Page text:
'Morning's at Seven' Brings Some Good Old-Fashioned Comedy to Off-Broadway

Paul Osborne's play Morning's at Seven, which was a flop that ran for only 44 performances in its original Broadway production in 1939, has had a long successful afterlife. In addition to two Broadway revivals, it has had many regional productions. Now it is getting delightful revival off-Broadway at the Theatre at St. Clement's in New York. And the producers are seemingly sparing no expense getting a sterling cast, featuring some big names from the stage screen and television. This is the story of three families, four sisters and a 40-year-old son who is the thing who wouldn't leave.

At first glance, Morning's at Seven might seem to be dated. It is set in 1922 in a backyard, somewhere in middle America, where people discuss personal affairs more than the headlines of the day. There isn't even a radio within earshot. Four sisters who never got too far from home talk about their problems, their families and a son/nephew who never left home.

But looks can be—and this case are—deceiving. Morning's at Seven may be old, but it is not dated. The attitudes of the characters toward dating, sex and marriage are quite modern. In fact, since it is set in the 1920s and written in the 1930s, it was, in many ways, ahead of its time—at least to 21st century eyes; those '20s were roaring, after all.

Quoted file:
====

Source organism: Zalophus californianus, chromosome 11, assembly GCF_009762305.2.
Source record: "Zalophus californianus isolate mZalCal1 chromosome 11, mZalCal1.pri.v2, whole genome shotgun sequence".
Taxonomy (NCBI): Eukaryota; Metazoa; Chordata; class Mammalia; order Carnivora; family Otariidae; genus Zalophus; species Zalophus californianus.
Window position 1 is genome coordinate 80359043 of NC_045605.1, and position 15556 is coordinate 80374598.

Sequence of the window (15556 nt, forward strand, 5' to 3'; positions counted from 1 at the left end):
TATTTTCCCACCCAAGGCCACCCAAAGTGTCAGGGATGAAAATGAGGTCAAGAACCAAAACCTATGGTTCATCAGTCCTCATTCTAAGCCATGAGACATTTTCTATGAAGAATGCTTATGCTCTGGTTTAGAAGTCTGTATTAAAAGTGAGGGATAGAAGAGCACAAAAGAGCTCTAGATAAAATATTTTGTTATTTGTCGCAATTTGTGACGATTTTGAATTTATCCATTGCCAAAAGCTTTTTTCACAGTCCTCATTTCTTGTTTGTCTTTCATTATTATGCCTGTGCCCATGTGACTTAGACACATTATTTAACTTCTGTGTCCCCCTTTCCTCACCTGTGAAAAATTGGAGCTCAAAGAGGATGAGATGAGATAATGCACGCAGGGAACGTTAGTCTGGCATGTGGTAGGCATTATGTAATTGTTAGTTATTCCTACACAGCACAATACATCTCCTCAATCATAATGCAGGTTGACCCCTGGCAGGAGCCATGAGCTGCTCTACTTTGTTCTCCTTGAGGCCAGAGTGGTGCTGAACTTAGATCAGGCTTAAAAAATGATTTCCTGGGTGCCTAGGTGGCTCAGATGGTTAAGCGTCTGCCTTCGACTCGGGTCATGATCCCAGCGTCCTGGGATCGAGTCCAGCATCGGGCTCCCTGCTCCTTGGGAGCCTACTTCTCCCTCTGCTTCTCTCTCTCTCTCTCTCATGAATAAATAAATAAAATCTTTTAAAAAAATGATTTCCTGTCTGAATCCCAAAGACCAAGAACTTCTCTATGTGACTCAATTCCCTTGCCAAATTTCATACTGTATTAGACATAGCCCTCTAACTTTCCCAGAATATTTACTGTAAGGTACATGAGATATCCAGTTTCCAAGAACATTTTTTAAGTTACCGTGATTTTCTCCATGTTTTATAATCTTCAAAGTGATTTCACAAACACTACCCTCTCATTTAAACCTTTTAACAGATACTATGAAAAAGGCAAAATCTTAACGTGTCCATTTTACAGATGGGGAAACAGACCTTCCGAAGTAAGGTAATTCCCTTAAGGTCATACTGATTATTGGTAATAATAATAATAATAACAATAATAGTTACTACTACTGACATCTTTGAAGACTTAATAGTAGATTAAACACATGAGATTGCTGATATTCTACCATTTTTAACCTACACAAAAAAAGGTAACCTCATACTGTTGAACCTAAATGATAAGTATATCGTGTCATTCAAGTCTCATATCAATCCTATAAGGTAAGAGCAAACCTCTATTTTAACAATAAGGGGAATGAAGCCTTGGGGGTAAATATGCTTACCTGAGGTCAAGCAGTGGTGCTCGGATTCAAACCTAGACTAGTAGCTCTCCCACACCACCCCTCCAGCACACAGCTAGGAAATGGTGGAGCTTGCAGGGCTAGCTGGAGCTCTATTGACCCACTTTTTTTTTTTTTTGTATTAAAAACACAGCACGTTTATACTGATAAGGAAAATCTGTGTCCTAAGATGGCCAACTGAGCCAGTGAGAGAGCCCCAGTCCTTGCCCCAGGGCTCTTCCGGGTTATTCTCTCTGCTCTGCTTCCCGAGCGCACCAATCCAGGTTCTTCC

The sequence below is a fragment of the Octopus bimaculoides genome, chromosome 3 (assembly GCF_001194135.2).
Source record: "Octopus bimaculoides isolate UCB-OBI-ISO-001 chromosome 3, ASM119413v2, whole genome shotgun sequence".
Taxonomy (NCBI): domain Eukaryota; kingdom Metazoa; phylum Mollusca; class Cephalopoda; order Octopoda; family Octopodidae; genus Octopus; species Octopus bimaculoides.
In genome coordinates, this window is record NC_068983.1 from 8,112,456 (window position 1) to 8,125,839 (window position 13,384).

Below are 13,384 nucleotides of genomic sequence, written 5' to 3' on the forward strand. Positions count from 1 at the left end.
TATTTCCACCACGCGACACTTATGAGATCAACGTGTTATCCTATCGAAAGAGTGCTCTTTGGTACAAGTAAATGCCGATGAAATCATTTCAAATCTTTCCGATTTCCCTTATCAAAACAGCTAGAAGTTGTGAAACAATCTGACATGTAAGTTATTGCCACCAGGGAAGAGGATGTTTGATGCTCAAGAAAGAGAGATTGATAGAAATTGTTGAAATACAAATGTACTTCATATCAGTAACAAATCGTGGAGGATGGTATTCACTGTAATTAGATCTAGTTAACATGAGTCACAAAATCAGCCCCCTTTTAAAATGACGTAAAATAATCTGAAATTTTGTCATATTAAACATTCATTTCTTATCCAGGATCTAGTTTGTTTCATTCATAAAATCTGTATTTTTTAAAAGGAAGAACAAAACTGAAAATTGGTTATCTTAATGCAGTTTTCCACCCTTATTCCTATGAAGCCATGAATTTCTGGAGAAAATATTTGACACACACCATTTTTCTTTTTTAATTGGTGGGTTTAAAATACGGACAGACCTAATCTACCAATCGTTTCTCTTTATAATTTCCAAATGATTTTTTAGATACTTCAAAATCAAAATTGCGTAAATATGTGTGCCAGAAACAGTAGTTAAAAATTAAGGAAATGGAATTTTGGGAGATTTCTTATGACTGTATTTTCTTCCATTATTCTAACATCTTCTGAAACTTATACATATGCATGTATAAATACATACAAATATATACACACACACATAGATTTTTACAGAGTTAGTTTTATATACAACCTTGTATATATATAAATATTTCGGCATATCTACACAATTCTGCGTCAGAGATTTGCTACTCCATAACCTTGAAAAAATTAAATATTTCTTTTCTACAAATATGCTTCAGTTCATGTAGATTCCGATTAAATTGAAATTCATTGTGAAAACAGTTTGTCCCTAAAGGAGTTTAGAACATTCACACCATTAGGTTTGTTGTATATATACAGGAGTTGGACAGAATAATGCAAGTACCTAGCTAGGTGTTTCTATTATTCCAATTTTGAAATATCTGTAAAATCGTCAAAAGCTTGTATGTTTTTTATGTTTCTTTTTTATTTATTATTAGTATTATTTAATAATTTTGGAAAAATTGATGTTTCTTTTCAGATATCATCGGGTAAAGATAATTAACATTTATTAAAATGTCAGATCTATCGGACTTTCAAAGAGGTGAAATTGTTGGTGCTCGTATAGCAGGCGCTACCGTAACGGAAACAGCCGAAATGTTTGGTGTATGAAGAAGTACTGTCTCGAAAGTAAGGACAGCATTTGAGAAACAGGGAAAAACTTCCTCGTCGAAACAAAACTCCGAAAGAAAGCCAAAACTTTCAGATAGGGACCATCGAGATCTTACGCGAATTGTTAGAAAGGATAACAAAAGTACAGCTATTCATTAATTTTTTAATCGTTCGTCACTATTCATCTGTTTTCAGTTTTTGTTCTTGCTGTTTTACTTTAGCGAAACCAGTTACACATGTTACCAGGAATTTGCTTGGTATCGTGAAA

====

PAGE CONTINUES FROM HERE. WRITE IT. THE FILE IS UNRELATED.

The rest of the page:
Best of all, the play gives nine very accomplished actors a chance to shine in some rich, well-crafted roles. The cast features some familiar names and award winners, but perhaps the two real surprises, at least to New York audiences, are Patty McCormack and Dan Lauria who are far better known for their work in movies and television. McCormack, is most famous for playing the title role in Maxwell Anderson's thriller, The Bad Seed, on stage and film. Lauria, for certain people of a certain age, will always be Jack Arnold on The Wonder Years. Yet, both actors fit easily into this production and into their roles.

McCormack as Esty, is sharp, quick-witted and smart and can do as much with a look and an inflection, as she can with a line of dialogue. Her Esty is a perfect match for the curmudgeonly husband David, played by Tony Roberts.

Four Sisters Mornings at Seven
From left, Alley Mills, Lindsay Crouse, Patty McCormack and Alma Cuervo, the four sisters at the center of "Morning's at Seven." Maria Baranova

Lauria, too, is pretty far removed from Jack Arnold. There is no bluster in his performance. In fact, he is very understated most of the time. He has done two Broadway plays and a several off-Broadway, but he actually has an extensive theater background away from New York, and it shows.

At the age of 68, Carl, played by John Rubinstein, is having a belated mid-life crisis. He has spells, in which he leans up face-first against a tree, in full-bore brain lock, worrying about the road not taken. He could have been somebody; he could have been a dentist. He did, however, build houses, and if the two on the set are any indication, he made himself into a pretty fair country architect. Rubinstein is wonderfully lost as he looks for a decent tree for support.